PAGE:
Kudos to my friend Bruce Wood of the Big Green Alert Blog for finding a nice article in the New York Times about Columbia great Archie Roberts and his quest to find out why pro football players have such short lifespans. The article is not free on the NY Times site, but if you have Times Select, check it out.

Specifically, Roberts is focusing on heart disease in linemen. You can read more about his work here: LHF, and here's a video of Dr. Roberts discussing the issue.

Yep, there goes another one of those Columbia athletes who bring down the school's academic standards. Please!

That reminds me... IF I get the radio gig, these are the kinds of issues and people I want to address in halftime interviews, etc. Somehow I think the great Archie Roberts might be more willing to do an interview if we talk a bit about his interesting medical research. And somehow, I think it might be a tad better if the person who interviewed him happened to be up on his records both on and off the field.

And given my media contacts, I think the access I would have to the program would help me as I continue to drum up interest in the CU program. Newsday, for example, publishes my humor for free every week, and they owe me. I'd like to pull a Norries Wilson on their "local colleges" reporter who not only doesn't cover Columbia football, but the paper even leaves Columbia scores off the stat page!

I'd also like to set something up in the pregame picnic area on home weekends, where I could host a live interview with a Columbia player of the past, or maybe just a mock "talk show" with trivia questions and prizes.

The point is, that there is a lot more I could do as a radio announcer to help increase fan interest than I can simply as a blogger. I hope I get the chance.

Wednesday, May 09, 2007

Hallowed (Polo) Grounds

College Football Action at the Polo Grounds, 1927 (CREDIT: U.S. Naval Academy)

Most Columbia fans know the Lions have had only two true home fields in their football history. The first was South Field right on the Columbia campus and it probably didn't seat more than 2,500 fans or so.

Drawing of South Field, Aerial View Circa 1920

As college football became a national sensation, a number of options were weighed for a larger Lions Den, including a massive Neo-Classical stadium in Riverside Park.

Artist's rendering of the Riverside Park Stadium entrance

But in 1921, Wall Street whiz George Baker donated the land at the tip of Manhattan that would become Baker Field. The "temporary" wooden stands built there for the 1923 season would eventually grow to 32,000 and wouldn't be razed until 1983.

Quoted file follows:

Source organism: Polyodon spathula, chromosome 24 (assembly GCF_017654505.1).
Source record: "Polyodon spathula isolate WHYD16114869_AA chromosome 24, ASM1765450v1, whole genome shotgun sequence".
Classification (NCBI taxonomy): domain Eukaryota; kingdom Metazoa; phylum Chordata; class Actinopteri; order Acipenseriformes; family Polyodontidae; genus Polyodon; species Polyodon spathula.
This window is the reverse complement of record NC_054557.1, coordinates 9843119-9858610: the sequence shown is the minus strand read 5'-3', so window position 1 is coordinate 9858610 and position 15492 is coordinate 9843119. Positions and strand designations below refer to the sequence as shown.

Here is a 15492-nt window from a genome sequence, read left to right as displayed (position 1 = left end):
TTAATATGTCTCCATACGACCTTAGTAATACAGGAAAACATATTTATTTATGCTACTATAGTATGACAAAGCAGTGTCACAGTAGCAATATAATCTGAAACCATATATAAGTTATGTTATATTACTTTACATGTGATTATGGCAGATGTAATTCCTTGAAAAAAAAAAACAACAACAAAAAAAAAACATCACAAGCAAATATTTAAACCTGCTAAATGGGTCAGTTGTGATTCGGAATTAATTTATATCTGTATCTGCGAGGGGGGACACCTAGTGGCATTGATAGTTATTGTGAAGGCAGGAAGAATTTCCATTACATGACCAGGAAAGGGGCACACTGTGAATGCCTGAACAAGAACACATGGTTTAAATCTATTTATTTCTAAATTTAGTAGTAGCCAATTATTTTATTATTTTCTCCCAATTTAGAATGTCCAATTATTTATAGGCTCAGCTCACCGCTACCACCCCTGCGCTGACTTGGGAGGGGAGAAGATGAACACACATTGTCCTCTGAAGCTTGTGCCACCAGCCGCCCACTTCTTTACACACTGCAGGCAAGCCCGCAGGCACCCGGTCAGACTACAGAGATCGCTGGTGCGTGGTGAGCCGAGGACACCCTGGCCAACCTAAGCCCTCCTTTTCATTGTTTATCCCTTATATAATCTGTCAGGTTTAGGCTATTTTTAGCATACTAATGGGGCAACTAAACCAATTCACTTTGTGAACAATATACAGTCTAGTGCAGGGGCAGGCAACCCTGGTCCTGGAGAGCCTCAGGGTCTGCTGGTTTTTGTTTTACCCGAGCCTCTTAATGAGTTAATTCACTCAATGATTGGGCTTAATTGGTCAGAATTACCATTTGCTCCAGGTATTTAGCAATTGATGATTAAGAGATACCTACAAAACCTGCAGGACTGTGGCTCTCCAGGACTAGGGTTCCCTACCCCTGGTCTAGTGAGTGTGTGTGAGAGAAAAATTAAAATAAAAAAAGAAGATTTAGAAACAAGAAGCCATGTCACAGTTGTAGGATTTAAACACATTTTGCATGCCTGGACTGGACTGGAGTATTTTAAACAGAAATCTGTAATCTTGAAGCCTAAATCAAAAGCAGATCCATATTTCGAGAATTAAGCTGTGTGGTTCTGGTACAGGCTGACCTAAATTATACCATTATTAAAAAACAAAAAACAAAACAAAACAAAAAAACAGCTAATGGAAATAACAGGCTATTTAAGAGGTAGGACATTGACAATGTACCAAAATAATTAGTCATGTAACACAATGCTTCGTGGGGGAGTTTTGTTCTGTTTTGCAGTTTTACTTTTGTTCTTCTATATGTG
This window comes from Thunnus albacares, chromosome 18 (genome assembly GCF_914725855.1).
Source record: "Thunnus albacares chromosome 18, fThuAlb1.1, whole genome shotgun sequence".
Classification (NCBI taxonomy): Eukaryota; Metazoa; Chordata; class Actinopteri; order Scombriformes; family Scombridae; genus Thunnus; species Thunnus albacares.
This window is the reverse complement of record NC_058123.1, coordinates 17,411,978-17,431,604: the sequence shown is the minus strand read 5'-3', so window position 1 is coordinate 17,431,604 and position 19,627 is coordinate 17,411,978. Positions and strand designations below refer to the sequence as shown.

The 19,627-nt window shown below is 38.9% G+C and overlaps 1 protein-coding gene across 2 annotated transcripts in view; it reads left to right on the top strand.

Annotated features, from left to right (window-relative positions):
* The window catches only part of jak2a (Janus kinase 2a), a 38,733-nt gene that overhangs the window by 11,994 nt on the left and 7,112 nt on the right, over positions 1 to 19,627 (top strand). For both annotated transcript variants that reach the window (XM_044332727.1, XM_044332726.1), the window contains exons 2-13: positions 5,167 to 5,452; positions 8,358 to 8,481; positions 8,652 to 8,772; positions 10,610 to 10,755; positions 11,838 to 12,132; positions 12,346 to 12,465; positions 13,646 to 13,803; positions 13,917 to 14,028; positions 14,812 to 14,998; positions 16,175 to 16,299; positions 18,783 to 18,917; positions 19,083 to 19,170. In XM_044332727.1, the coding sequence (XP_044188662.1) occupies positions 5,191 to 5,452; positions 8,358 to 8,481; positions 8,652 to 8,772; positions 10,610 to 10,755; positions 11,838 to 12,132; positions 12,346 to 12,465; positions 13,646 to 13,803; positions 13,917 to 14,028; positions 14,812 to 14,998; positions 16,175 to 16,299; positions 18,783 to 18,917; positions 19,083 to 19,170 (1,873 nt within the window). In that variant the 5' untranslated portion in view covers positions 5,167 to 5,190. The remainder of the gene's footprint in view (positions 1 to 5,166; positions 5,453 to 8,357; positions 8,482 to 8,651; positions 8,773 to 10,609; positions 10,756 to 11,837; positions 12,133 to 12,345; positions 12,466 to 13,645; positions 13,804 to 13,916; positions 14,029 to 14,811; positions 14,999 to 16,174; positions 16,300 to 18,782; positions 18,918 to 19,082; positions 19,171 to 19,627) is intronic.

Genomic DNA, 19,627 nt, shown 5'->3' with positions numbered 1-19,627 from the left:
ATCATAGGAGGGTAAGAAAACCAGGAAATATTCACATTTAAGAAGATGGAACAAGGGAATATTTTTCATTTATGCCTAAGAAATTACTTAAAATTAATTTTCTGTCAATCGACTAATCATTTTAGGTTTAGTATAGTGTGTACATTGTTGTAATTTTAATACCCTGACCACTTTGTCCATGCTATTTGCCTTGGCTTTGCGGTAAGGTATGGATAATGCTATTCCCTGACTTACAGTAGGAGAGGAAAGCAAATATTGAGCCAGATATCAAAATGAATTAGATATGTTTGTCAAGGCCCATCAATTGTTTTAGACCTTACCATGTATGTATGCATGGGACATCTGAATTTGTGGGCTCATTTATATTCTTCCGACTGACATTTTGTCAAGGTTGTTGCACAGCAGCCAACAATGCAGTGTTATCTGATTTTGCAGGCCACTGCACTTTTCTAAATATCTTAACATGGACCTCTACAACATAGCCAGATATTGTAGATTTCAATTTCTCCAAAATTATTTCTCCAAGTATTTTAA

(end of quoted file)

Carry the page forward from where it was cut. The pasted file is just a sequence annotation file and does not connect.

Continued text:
Baker Field, 1944

But Columbia would often call another part of upper Manhattan home in the years before and after Baker Field was built. It was the Polo Grounds, the famed baseball home of the New York baseball Giants, the New York Football Giants, (from 1922-57), the New York Mets in 1962 and 1963, and the New York Titans, later Jets, from 1960-63.

The Lions played about 35 games at the Polo Grounds from 1900-1936, mostly when the crowds were expected to be too large for South Field or Baker Field, (Baker Field had only about 15,000 seats in its first years). It's hard to confirm all the scores and dates of the games below... but I've done the best I could. I'm also not including the exhibition games and the contests between graduate school club teams.

The Polo Grounds/Manhattan Field, circa 1900

Games Played at Polo Grounds II (also known as "Manhattan Field" and even "Columbia Field" by some pundits in the old New York news media)

1883: Yale 93 Columbia 0 (glad I missed that one)

Games Played at Polo Grounds III

1901: Columbia 5 Williams 0; Columbia 12 Hamilton 0; Columbia 29 Haverford 6; Columbia 10 Penn 0; Columbia 18 Georgetown 0; Syracuse 11 Columbia 5; Cornell 24 Columbia 0*; Columbia 40 Carlisle 12

*The 1901 Columbia-Cornell game became infamous after one of the ticket-takers was reported missing along with about $1,000 which was almost all of the ticket receipts for the game. With well over 10,000 people at that game, one can only imagine how inexpensive the ticket prices were.

1902: Columbia 45 Fordham 0; Columbia 5 Buffalo 0; Columbia 12 Swarthmore 0; Columbia 35 Hamilton 0; Brown 28 Columbia 0; Columbia 6 Syracuse 6

1903: Columbia 10 Weslyan 0; Columbia 36 Union 0, Columbia 29 Hamilton 0; Columbia 5 Williams 0; Columbia 5 Swarthmore 0; Columbia 12 Amherst 0; Columbia 18 Penn 6; Yale 25 Columbia 0

The Polo Grounds III. It burned down in 1911

Games Played at Polo Grounds #4